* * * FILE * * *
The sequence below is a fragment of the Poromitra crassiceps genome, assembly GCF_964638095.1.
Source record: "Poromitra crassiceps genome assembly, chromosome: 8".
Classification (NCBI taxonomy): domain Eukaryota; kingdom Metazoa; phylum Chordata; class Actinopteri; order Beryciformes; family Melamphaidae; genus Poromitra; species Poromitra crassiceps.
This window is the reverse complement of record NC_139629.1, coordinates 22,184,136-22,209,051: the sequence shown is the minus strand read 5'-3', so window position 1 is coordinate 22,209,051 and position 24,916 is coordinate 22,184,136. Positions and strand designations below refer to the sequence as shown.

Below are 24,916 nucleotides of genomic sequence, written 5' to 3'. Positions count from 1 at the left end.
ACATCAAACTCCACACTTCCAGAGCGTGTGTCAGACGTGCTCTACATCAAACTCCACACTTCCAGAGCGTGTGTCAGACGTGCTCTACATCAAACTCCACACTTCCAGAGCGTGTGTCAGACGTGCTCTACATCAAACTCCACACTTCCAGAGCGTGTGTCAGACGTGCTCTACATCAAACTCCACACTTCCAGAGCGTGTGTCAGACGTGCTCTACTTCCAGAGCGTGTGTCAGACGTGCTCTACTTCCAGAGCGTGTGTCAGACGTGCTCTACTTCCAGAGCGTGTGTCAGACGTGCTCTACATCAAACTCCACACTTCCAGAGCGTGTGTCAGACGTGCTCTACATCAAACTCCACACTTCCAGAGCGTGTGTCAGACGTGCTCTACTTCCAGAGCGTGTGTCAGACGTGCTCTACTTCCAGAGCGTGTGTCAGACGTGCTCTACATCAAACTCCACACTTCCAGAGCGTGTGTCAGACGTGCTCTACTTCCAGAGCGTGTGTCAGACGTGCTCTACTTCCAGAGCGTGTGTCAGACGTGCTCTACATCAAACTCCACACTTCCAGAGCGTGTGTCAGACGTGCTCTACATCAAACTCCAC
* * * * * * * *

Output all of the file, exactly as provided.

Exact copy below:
The sequence below is a fragment of the Poromitra crassiceps genome, assembly GCF_964638095.1.
Source record: "Poromitra crassiceps genome assembly, chromosome: 8".
Classification (NCBI taxonomy): domain Eukaryota; kingdom Metazoa; phylum Chordata; class Actinopteri; order Beryciformes; family Melamphaidae; genus Poromitra; species Poromitra crassiceps.
This window is the reverse complement of record NC_139629.1, coordinates 22,184,136-22,209,051: the sequence shown is the minus strand read 5'-3', so window position 1 is coordinate 22,209,051 and position 24,916 is coordinate 22,184,136. Positions and strand designations below refer to the sequence as shown.

Below are 24,916 nucleotides of genomic sequence, written 5' to 3'. Positions count from 1 at the left end.
ACATCAAACTCCACACTTCCAGAGCGTGTGTCAGACGTGCTCTACATCAAACTCCACACTTCCAGAGCGTGTGTCAGACGTGCTCTACATCAAACTCCACACTTCCAGAGCGTGTGTCAGACGTGCTCTACATCAAACTCCACACTTCCAGAGCGTGTGTCAGACGTGCTCTACATCAAACTCCACACTTCCAGAGCGTGTGTCAGACGTGCTCTACTTCCAGAGCGTGTGTCAGACGTGCTCTACTTCCAGAGCGTGTGTCAGACGTGCTCTACTTCCAGAGCGTGTGTCAGACGTGCTCTACATCAAACTCCACACTTCCAGAGCGTGTGTCAGACGTGCTCTACATCAAACTCCACACTTCCAGAGCGTGTGTCAGACGTGCTCTACTTCCAGAGCGTGTGTCAGACGTGCTCTACTTCCAGAGCGTGTGTCAGACGTGCTCTACATCAAACTCCACACTTCCAGAGCGTGTGTCAGACGTGCTCTACTTCCAGAGCGTGTGTCAGACGTGCTCTACTTCCAGAGCGTGTGTCAGACGTGCTCTACATCAAACTCCACACTTCCAGAGCGTGTGTCAGACGTGCTCTACATCAAACTCCAC